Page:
A deeper look at the contribution that the Departments of Parks and Recreation have made to the world. In the late 1800s, parks were known as “pleasure grounds.” These large tracts of land were located on the edges of large cities and were meant to simulate the countryside for wealthy urban dwellers. This was the problem with these early parks — they weren’t meant to be used and enjoyed by the working class, who had no easy way to get to them. In 1930, Robert Moses, an early commissioner of New York City’s Parks Department, changed the way parks and recreation departments around the world operated. It was because of his justification for spending money on urban parks that other cities were able to follow his lead, grow their park systems, and create public spaces that are literally changing the way the world lives and plays.
Departments of Parks and Recreation
Nations Take the Lead One such park system that has not only brought recreation to the masses but has also been a leader in conservation and restoration is the United States National Park Service. According to its website, the national park system comprises 407 areas and covers more than 84 million acres, with public lands in every state, the District of Columbia, American Samoa, Guam, Puerto Rico, and the Virgin Islands. WATCH: An Epic sampling of America’s National Parks
These include national parks, monuments, battlefields, military parks, historical parks, historic sites, lakeshores, seashores, recreation areas, scenic rivers and trails, and even the White House. Their success and influence can be shown in their visitation rate: More than 273 million people visited a National Park Service site in 2013. Want more park related articles, check these out:
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Other countries have also turned to parks to teach the masses about conservation and sustainability. In places like China, where overpopulation and a lack of resources are common problems, parks are becoming more than just places to seek relaxation or play a game of pickup basketball.China Leading the way in sustainable Design China is setting the precedent for sustainable design. In parks such as Yanweizhou Park and Lotus Lake Park, these designs are taking life and teaching millions about lost ecology and sustainability. Wetlands, lakes, and aquaculture pools are on display for visitors to observe and even interact with, all while teaching that sustainable urban practices are an attainable goal. Improving the Lives of Urban Residents Two other parks created to make their cities better places to live and work would have to be Boston’s Dump Shoreline (Part of Millennium Park) and New York City’s yet-to-be-finished Freshkills Park. Both parks departments are practicing the art of reclamation to bring back land lost to landfills and create stunning and award-winning parks. In the Boston neighborhood of West Roxbury, Millennium Park sits on what was once the Gardner Street Landfill. The landfill was capped using topsoil from the city’s infamous “Big Dig.” The area is known as “urban wild” and provides visitors with a glimpse into the past and what the shoreline probably looked like before development. 3 Times Bigger Than Central Park Once it is completed in 2036, New York City’s Freshkills Park will be three times larger than Central Park, according to its NYC Parks website. The property was once the world’s largest landfill, but soon will be home to playgrounds, athletic fields, kayak launches, horseback riding trails, large-scale art installations, and much more. WATCH: The Fresh Kills Story: From World’s Largest Garbage Dump to a World-Class Park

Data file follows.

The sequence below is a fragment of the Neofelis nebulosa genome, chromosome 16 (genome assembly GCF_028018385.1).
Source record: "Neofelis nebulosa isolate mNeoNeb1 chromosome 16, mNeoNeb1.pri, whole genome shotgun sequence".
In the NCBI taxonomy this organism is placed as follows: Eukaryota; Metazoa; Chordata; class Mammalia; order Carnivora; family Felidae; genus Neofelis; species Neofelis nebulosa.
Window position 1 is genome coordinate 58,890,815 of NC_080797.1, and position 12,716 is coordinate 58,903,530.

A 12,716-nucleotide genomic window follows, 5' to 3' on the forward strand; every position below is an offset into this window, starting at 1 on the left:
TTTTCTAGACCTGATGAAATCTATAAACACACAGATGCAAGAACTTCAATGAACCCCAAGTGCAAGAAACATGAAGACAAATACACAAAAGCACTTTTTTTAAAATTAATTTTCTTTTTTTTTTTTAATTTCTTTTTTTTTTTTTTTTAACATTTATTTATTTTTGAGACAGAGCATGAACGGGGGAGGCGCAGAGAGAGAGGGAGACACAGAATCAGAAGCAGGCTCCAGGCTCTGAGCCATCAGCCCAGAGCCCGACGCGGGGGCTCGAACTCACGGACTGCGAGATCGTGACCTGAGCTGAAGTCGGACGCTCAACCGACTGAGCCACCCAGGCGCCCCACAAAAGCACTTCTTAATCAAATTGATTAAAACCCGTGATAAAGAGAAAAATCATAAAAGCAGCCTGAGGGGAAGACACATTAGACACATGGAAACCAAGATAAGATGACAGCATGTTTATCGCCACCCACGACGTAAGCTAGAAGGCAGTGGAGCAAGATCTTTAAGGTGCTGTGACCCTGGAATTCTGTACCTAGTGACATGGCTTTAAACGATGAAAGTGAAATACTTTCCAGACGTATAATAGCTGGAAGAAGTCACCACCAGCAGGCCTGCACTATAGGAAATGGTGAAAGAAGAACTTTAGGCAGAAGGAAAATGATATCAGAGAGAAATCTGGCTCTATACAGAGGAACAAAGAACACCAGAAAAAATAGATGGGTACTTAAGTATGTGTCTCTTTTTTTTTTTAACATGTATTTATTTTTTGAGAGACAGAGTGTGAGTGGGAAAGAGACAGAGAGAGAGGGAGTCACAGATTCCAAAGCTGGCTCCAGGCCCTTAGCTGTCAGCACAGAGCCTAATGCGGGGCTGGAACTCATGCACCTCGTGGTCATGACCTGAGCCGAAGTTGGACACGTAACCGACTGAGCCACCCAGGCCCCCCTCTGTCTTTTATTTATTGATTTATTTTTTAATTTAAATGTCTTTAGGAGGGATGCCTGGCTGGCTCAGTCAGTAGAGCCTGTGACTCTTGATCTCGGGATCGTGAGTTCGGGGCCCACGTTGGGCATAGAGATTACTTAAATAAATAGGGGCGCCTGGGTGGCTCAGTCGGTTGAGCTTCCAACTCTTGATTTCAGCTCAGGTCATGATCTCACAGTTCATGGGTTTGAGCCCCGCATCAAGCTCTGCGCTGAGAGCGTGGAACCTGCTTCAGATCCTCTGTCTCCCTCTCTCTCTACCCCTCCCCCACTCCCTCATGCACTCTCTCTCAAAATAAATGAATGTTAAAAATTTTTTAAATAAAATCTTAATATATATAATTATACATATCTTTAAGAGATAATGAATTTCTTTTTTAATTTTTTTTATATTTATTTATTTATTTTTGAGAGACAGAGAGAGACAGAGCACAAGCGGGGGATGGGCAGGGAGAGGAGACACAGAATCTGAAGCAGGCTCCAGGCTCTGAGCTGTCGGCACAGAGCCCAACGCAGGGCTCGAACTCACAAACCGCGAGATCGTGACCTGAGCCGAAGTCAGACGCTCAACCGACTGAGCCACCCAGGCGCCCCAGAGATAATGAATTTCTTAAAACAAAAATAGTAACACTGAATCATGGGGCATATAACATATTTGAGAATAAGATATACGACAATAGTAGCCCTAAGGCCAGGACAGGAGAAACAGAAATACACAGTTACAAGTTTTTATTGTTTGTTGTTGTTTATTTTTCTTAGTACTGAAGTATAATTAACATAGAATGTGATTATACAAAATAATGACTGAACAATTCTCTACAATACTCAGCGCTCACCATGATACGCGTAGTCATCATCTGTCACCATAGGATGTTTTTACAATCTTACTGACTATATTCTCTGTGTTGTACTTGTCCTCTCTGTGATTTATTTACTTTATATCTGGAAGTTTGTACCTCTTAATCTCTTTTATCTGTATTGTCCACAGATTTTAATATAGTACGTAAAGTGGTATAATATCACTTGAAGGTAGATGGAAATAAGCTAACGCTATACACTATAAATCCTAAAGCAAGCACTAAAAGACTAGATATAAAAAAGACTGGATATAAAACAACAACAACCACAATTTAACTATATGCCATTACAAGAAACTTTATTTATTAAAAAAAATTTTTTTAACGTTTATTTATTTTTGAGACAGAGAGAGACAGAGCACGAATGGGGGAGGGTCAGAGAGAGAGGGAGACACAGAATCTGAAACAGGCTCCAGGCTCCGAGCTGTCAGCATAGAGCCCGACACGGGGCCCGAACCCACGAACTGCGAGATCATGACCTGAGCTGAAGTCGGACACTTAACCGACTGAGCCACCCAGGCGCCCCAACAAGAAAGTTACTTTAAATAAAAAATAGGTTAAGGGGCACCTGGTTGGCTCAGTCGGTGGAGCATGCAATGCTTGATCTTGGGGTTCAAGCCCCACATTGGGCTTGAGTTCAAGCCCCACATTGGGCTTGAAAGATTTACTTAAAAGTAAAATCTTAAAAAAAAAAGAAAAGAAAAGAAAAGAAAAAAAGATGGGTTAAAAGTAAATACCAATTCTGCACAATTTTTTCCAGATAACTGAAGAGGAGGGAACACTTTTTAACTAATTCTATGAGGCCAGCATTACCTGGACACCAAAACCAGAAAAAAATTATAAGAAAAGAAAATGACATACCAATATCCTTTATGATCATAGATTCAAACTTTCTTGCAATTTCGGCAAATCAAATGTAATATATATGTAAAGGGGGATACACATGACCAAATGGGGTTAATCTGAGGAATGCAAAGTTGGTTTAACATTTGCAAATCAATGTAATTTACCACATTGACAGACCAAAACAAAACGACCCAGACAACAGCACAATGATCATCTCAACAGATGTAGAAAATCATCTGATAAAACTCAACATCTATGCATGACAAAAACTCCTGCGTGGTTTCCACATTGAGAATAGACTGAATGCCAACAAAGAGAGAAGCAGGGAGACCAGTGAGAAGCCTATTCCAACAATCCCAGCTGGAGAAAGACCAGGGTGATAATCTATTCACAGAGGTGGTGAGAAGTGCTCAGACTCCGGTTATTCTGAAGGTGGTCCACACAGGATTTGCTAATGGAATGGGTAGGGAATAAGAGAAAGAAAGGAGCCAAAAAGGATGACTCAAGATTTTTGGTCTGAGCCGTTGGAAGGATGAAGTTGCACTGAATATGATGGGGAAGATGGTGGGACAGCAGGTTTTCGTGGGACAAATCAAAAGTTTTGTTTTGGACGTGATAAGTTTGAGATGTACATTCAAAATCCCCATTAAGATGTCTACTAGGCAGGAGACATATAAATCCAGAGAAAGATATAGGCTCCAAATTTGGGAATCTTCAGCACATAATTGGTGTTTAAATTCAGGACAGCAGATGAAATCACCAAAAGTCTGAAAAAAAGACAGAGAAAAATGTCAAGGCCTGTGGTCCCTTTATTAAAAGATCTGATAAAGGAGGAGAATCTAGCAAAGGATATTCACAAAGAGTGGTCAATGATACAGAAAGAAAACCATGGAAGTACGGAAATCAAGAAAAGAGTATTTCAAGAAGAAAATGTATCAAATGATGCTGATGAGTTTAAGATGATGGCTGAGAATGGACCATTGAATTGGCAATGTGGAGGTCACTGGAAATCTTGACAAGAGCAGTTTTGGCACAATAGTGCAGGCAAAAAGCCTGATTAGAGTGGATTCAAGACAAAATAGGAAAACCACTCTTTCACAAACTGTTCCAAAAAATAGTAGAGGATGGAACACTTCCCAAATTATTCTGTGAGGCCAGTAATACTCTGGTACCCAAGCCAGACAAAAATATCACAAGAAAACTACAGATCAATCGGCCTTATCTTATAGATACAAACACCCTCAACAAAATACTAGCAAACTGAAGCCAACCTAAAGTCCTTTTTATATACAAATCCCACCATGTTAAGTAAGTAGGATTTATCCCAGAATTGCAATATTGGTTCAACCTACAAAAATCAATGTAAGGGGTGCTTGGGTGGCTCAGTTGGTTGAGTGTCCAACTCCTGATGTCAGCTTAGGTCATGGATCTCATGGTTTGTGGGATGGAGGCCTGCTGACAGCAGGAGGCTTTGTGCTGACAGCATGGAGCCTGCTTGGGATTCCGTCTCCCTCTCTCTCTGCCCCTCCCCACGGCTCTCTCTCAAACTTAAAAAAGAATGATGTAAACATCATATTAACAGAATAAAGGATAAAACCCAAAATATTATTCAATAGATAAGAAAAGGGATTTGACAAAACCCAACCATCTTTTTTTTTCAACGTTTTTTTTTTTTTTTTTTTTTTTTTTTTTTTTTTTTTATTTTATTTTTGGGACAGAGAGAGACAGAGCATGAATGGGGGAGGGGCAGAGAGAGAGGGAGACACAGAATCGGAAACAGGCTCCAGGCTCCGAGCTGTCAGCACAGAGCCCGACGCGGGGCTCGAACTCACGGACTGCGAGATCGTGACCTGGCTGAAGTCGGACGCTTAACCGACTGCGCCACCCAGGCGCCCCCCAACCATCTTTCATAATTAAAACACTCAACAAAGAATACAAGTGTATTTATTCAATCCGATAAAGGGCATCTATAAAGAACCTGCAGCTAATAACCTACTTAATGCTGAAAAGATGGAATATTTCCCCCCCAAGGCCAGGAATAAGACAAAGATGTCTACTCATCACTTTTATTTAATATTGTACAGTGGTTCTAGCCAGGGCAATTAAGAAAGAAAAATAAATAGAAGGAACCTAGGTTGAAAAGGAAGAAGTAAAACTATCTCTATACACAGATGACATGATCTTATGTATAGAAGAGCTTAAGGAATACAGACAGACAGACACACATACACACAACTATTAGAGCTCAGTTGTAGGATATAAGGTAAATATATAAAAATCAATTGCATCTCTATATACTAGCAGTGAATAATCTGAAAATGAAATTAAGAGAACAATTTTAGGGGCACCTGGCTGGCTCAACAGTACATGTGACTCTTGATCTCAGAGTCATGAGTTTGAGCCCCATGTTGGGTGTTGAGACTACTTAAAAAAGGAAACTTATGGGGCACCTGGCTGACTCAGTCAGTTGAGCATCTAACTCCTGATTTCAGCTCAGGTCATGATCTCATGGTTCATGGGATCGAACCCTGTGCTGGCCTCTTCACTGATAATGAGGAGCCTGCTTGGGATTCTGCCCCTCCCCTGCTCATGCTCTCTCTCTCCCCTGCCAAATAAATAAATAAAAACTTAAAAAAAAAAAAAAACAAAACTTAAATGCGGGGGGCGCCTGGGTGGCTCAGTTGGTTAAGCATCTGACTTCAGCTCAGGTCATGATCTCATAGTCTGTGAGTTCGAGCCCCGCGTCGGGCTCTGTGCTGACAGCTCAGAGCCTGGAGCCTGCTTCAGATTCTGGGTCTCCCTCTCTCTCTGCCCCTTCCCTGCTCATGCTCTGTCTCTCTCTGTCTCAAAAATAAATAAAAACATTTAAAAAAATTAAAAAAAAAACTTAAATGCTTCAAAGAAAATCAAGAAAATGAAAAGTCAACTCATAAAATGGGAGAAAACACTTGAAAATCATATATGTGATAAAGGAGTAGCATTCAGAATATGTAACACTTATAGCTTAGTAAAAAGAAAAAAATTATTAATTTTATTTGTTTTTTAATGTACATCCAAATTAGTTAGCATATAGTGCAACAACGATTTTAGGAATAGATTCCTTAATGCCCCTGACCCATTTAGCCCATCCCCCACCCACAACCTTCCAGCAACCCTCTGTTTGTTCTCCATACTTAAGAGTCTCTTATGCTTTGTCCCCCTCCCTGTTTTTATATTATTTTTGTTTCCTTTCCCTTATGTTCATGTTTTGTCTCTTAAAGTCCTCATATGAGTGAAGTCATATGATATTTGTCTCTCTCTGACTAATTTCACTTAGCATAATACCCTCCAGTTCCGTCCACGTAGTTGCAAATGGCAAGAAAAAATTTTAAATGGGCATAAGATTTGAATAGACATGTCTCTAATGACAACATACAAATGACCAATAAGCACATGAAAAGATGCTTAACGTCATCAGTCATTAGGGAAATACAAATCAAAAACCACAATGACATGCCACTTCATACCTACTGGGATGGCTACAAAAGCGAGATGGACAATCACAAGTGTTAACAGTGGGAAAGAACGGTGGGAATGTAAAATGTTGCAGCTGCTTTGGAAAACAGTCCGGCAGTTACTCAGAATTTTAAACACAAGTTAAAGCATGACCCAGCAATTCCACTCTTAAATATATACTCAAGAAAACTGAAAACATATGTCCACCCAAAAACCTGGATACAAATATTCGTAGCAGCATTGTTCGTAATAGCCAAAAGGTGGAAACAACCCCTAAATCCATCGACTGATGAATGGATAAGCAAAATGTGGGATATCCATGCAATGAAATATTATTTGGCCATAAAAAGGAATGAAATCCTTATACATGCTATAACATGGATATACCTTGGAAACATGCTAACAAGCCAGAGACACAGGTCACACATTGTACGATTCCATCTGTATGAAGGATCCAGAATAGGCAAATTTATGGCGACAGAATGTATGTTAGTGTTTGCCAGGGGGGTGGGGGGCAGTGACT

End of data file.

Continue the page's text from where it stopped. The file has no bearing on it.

Systems Becoming Models for Future Development Around the World And at the forefront of this park is public safety, due to its location. The land the park sits on is being capped with an impermeable plastic liner and eight additional layers of barrier material to separate the new park space from the landfill below. Systems in place to manage the landfill gas and leachate byproducts include visible white stacks of flare stations and the extensive underground network of piping and drainage channels. These systems are becoming models for cities around the world seeking to make the same reclamations.
No Park is Too Small for the Departments of Parks and Recreation
In addition to these grand gestures, smaller parks are also changing the lives of adults and children around the world who live in huge urban cities by simply giving them green areas in which to relax, play, and enjoy a rare glimpse of nature that they would otherwise not be able to experience.What can be learned from exploring and studying the varied departments of parks and recreation from around the world? Most certainly, these parks are not only meant for play, but can also have life-changing effects on both the people that enjoy them and the cities that build them. So take time to visit a park today. Without visitation, cities might not build these areas, and the world would be changed for the worse. Recommended Reading:
Article by Erin Tharp Return to HomepagePublished in